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Transcatheter arterial chemoembolization combined with radiofrequency ablation delays tumor progression and prolongs overall survival in patients with intermediate (BCLC B) hepatocellular carcinoma.

Yin X, Zhang L, Wang YH, Zhang BH, Gan YH, Ge NL, Chen Y, Li LX, Ren ZG - BMC Cancer (2014)

Bottom Line: The treatment effectiveness, local tumor control and survival outcome between the two groups were compared.The 1-, 3- and 5-year survival rates in combination group were significantly higher than those in TACE alone group (P = 0.01).Radiofrequency ablation following initial transcatheter arterial chemoembolization delays tumor progression and prolongs overall survival of patients with intermediate stage HCC tumors.

View Article: PubMed Central - PubMed

Affiliation: Liver Cancer Institute & Zhongshan Hospital, Fudan University, 136 Yi Xue Yuan Road, Shanghai 200032, China. ren.zhenggang@zs-hospital.sh.cn.

ABSTRACT

Background: This study was designed to evaluate the effectiveness of radiofrequency ablation in patients with intermediate (BCLC B) stage hepatocellular carcinoma who underwent transcatheter arterial chemoembolization.

Methods: Included in this study were 211 patients with intermediate stage HCC who underwent initial transcatheter arterial chemoembolization and were potentially amendable for radiofrequency ablation (single tumor with diameter 5-8 cm, median 6.0 cm; 2-5 multiple nodules with diameter less than 5 cm) between January 2005 and December 2011. According to the inclusion and exclusion criteria, 55 patients were treated with following radiofrequency ablation, and the remaining 156 patients were treated with transcatheter arterial chemoembolization alone. The treatment effectiveness, local tumor control and survival outcome between the two groups were compared.

Results: The complete tumor necrosis rate after treatment was 76.9% in combination group vs. 46.5% in transcatheter arterial chemoembolization alone group (P = 0.02). The major complication rate was 1.8% in combination group vs. 2.6% in transcatheter arterial chemoembolization alone group. Follow-up observation showed that the total tumor control rate was 74.5% in combination group versus 54.5% in transcatheter arterial chemoembolization alone group (P < 0.001). The 1-, 3- and 5-year survival rates in combination group were significantly higher than those in TACE alone group (P = 0.01).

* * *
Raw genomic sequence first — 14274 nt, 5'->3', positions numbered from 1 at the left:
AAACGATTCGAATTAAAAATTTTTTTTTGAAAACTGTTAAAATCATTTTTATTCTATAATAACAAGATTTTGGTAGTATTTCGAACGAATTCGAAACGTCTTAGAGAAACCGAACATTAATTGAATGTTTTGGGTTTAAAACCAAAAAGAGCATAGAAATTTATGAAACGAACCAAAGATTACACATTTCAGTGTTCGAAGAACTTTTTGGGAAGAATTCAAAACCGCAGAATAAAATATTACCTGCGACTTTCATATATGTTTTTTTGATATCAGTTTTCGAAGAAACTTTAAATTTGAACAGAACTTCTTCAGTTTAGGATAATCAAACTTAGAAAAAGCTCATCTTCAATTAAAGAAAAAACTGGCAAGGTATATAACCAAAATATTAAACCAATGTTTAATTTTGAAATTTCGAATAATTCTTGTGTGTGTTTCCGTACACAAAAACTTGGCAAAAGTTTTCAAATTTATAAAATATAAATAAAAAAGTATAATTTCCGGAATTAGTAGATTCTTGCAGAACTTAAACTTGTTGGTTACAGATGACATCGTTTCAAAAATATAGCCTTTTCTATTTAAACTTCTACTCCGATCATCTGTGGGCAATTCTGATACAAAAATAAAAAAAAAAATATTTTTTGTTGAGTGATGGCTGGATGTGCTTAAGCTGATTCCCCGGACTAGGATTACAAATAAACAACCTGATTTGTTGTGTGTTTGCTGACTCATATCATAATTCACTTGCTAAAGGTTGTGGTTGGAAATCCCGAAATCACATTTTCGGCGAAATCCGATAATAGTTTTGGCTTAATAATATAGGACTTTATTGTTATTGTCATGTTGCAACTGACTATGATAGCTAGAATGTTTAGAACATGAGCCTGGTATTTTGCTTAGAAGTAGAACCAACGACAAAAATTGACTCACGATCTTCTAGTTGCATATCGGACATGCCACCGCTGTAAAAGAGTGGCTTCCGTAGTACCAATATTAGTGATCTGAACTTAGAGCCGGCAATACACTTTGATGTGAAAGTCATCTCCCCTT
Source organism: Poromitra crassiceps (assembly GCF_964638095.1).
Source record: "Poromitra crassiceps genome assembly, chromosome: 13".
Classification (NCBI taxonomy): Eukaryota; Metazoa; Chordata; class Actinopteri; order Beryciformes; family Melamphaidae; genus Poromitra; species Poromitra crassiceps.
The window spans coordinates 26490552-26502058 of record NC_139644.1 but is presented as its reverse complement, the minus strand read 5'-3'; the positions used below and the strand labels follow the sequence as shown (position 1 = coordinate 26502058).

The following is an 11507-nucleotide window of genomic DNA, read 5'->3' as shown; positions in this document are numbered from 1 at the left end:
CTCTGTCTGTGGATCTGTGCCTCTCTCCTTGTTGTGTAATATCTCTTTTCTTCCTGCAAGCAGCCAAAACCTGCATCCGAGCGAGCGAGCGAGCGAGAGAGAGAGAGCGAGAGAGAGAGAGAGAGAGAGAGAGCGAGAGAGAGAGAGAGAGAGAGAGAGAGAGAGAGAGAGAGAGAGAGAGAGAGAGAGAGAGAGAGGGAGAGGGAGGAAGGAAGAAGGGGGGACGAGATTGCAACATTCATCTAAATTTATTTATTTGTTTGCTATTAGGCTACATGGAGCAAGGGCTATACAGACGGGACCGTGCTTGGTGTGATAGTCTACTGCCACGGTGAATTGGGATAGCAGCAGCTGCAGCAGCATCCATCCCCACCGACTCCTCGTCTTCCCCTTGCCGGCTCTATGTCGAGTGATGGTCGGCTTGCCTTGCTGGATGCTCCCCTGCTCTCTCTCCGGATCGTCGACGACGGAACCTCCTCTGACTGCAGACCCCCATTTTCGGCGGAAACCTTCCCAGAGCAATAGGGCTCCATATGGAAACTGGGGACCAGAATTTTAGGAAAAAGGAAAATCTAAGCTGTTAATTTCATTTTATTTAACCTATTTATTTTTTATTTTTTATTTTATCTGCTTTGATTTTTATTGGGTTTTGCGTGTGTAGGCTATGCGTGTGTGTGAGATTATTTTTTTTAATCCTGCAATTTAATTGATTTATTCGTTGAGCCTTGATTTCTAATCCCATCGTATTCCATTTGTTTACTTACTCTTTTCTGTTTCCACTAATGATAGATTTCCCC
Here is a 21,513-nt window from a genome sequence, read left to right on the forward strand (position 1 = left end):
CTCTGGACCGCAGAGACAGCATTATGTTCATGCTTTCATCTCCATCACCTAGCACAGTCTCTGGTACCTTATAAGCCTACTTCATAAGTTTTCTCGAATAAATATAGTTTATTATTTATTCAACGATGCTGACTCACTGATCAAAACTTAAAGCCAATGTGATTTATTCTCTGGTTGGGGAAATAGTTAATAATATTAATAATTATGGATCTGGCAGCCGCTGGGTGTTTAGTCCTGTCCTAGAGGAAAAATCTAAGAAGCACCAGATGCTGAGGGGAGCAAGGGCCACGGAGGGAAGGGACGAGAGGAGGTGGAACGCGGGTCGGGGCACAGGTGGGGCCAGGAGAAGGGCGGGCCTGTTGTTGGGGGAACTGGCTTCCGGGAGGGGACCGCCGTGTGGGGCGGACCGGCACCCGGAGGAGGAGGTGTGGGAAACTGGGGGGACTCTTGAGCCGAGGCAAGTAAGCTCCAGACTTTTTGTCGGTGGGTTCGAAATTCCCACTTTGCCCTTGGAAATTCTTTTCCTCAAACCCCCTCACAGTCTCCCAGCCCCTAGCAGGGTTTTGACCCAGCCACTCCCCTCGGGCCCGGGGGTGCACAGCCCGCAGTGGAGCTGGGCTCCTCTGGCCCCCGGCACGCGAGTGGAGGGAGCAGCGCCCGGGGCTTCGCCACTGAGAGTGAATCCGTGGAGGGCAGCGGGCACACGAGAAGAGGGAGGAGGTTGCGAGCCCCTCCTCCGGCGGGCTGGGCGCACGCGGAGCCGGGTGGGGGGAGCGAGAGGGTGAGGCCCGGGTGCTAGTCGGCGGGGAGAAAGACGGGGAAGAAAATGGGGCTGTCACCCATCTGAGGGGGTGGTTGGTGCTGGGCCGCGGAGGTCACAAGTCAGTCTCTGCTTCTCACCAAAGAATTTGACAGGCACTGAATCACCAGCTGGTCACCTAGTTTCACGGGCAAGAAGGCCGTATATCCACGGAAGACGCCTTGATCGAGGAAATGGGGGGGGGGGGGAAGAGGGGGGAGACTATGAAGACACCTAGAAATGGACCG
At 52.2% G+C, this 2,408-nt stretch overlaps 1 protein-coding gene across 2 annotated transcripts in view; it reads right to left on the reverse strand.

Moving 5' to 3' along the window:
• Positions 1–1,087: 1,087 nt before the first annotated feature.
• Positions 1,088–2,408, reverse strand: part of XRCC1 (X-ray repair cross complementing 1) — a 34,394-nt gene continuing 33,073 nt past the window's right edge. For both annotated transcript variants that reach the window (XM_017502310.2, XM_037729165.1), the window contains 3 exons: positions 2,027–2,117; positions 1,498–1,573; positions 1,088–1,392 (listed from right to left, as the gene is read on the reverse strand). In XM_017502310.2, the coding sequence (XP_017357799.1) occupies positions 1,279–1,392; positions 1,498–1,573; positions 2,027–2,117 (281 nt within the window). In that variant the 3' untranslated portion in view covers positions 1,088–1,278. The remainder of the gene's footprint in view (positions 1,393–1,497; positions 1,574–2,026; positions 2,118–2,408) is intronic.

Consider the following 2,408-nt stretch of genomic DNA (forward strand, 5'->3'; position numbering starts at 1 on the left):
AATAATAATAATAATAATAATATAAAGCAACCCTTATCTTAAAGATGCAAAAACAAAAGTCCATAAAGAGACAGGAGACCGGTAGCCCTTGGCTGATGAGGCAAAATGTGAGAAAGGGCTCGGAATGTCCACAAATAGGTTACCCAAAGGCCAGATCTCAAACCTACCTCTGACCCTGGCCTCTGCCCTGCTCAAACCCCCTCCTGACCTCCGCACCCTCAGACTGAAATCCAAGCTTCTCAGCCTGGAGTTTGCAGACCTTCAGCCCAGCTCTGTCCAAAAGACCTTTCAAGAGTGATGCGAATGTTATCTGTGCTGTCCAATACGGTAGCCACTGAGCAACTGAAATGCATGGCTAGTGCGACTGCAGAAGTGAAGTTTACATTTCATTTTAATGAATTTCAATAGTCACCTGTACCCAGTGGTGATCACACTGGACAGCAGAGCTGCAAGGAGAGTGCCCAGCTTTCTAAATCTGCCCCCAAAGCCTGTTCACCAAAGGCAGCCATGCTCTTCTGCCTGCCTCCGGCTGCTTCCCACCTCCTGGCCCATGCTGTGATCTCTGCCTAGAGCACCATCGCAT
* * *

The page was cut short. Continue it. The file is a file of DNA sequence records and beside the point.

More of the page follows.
Conclusions: Radiofrequency ablation following initial transcatheter arterial chemoembolization delays tumor progression and prolongs overall survival of patients with intermediate stage HCC tumors.

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Related in: MedlinePlus

Contrast-enhanced CT images obtained in a patient with 6-cm single HCC before TACE treatment. (A-C) show a patient with hepatitis B-induced liver cirrhosis and a 6-cm solitary HCC tumor in the hepatic segment VI. The contrast-enhanced CT scan before TACE revealed arterial enhancement of the HCC lesion.
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Fig1: Contrast-enhanced CT images obtained in a patient with 6-cm single HCC before TACE treatment. (A-C) show a patient with hepatitis B-induced liver cirrhosis and a 6-cm solitary HCC tumor in the hepatic segment VI. The contrast-enhanced CT scan before TACE revealed arterial enhancement of the HCC lesion.

Mentions: In TACE+RFA group, patients received median 2.0 (range 1–5) sessions of TACE treatment, followed by1-3 sessions of RFA. While in TACE alone group, patients received median 3.0 (range: 1–9) sessions of TACE treatment. Due to the presence of residual enhanced lesions after treatment, 18 tumors in 9 patients received additional sessions of RFA or TACE in TACE+RFA group. The follow-up CT or MRI scan showed that 60 tumor nodules in RFA+TACE group (Figures 1 and 2) and 108 tumor nodules in TACE alone group were completely necrosed, resulting in a technical effectiveness rate of 76.9% (60/78) and 46.5% (108/232), respectively (P < 0.001).Figure 1